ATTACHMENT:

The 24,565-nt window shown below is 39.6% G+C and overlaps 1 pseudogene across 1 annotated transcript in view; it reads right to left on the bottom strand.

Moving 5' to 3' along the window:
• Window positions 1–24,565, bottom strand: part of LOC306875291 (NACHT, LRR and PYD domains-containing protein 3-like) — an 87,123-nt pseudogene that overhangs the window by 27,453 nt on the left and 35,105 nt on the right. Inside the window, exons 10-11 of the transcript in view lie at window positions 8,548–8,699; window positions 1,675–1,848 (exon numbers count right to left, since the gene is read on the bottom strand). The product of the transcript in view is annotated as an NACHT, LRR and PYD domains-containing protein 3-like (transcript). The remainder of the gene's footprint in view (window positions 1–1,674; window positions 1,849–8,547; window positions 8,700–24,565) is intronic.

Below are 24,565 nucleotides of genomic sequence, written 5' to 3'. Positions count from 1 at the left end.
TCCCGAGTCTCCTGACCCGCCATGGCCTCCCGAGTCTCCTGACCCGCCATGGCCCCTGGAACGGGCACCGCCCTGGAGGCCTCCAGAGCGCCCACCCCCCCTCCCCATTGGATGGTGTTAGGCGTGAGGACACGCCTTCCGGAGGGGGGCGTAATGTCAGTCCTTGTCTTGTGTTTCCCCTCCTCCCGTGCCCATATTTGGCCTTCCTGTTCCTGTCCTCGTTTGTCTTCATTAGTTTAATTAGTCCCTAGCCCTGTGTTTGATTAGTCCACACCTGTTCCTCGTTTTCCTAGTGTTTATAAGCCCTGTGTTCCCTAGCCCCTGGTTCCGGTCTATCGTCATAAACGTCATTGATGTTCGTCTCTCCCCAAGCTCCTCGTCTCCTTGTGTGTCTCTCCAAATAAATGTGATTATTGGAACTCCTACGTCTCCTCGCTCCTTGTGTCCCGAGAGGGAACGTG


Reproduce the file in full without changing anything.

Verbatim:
The 24,565-nt window shown below is 39.6% G+C and overlaps 1 pseudogene across 1 annotated transcript in view; it reads right to left on the bottom strand.

Moving 5' to 3' along the window:
• Window positions 1–24,565, bottom strand: part of LOC306875291 (NACHT, LRR and PYD domains-containing protein 3-like) — an 87,123-nt pseudogene that overhangs the window by 27,453 nt on the left and 35,105 nt on the right. Inside the window, exons 10-11 of the transcript in view lie at window positions 8,548–8,699; window positions 1,675–1,848 (exon numbers count right to left, since the gene is read on the bottom strand). The product of the transcript in view is annotated as an NACHT, LRR and PYD domains-containing protein 3-like (transcript). The remainder of the gene's footprint in view (window positions 1–1,674; window positions 1,849–8,547; window positions 8,700–24,565) is intronic.

Below are 24,565 nucleotides of genomic sequence, written 5' to 3'. Positions count from 1 at the left end.
TCCCGAGTCTCCTGACCCGCCATGGCCTCCCGAGTCTCCTGACCCGCCATGGCCCCTGGAACGGGCACCGCCCTGGAGGCCTCCAGAGCGCCCACCCCCCCTCCCCATTGGATGGTGTTAGGCGTGAGGACACGCCTTCCGGAGGGGGGCGTAATGTCAGTCCTTGTCTTGTGTTTCCCCTCCTCCCGTGCCCATATTTGGCCTTCCTGTTCCTGTCCTCGTTTGTCTTCATTAGTTTAATTAGTCCCTAGCCCTGTGTTTGATTAGTCCACACCTGTTCCTCGTTTTCCTAGTGTTTATAAGCCCTGTGTTCCCTAGCCCCTGGTTCCGGTCTATCGTCATAAACGTCATTGATGTTCGTCTCTCCCCAAGCTCCTCGTCTCCTTGTGTGTCTCTCCAAATAAATGTGATTATTGGAACTCCTACGTCTCCTCGCTCCTTGTGTCCCGAGAGGGAACGTG